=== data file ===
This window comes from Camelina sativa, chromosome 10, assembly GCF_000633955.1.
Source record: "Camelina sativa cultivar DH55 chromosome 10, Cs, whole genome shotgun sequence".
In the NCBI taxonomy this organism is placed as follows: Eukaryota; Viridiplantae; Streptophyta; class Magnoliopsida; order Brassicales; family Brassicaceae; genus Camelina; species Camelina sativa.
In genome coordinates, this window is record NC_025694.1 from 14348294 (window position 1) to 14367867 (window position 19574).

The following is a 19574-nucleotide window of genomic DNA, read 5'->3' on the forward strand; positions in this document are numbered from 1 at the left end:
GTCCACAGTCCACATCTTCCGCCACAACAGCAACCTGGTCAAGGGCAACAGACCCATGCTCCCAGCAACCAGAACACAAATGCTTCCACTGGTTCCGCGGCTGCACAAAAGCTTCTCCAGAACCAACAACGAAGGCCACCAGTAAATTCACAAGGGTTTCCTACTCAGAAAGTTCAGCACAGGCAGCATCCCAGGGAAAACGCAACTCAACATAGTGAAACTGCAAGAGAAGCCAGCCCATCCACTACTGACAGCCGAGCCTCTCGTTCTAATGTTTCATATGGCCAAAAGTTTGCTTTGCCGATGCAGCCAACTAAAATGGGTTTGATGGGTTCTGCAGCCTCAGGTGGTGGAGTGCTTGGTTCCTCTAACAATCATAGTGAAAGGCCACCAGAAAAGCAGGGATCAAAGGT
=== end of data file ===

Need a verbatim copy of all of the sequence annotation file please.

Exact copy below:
This window comes from Camelina sativa, chromosome 10, assembly GCF_000633955.1.
Source record: "Camelina sativa cultivar DH55 chromosome 10, Cs, whole genome shotgun sequence".
In the NCBI taxonomy this organism is placed as follows: Eukaryota; Viridiplantae; Streptophyta; class Magnoliopsida; order Brassicales; family Brassicaceae; genus Camelina; species Camelina sativa.
In genome coordinates, this window is record NC_025694.1 from 14348294 (window position 1) to 14367867 (window position 19574).

The following is a 19574-nucleotide window of genomic DNA, read 5'->3' on the forward strand; positions in this document are numbered from 1 at the left end:
GTCCACAGTCCACATCTTCCGCCACAACAGCAACCTGGTCAAGGGCAACAGACCCATGCTCCCAGCAACCAGAACACAAATGCTTCCACTGGTTCCGCGGCTGCACAAAAGCTTCTCCAGAACCAACAACGAAGGCCACCAGTAAATTCACAAGGGTTTCCTACTCAGAAAGTTCAGCACAGGCAGCATCCCAGGGAAAACGCAACTCAACATAGTGAAACTGCAAGAGAAGCCAGCCCATCCACTACTGACAGCCGAGCCTCTCGTTCTAATGTTTCATATGGCCAAAAGTTTGCTTTGCCGATGCAGCCAACTAAAATGGGTTTGATGGGTTCTGCAGCCTCAGGTGGTGGAGTGCTTGGTTCCTCTAACAATCATAGTGAAAGGCCACCAGAAAAGCAGGGATCAAAGGT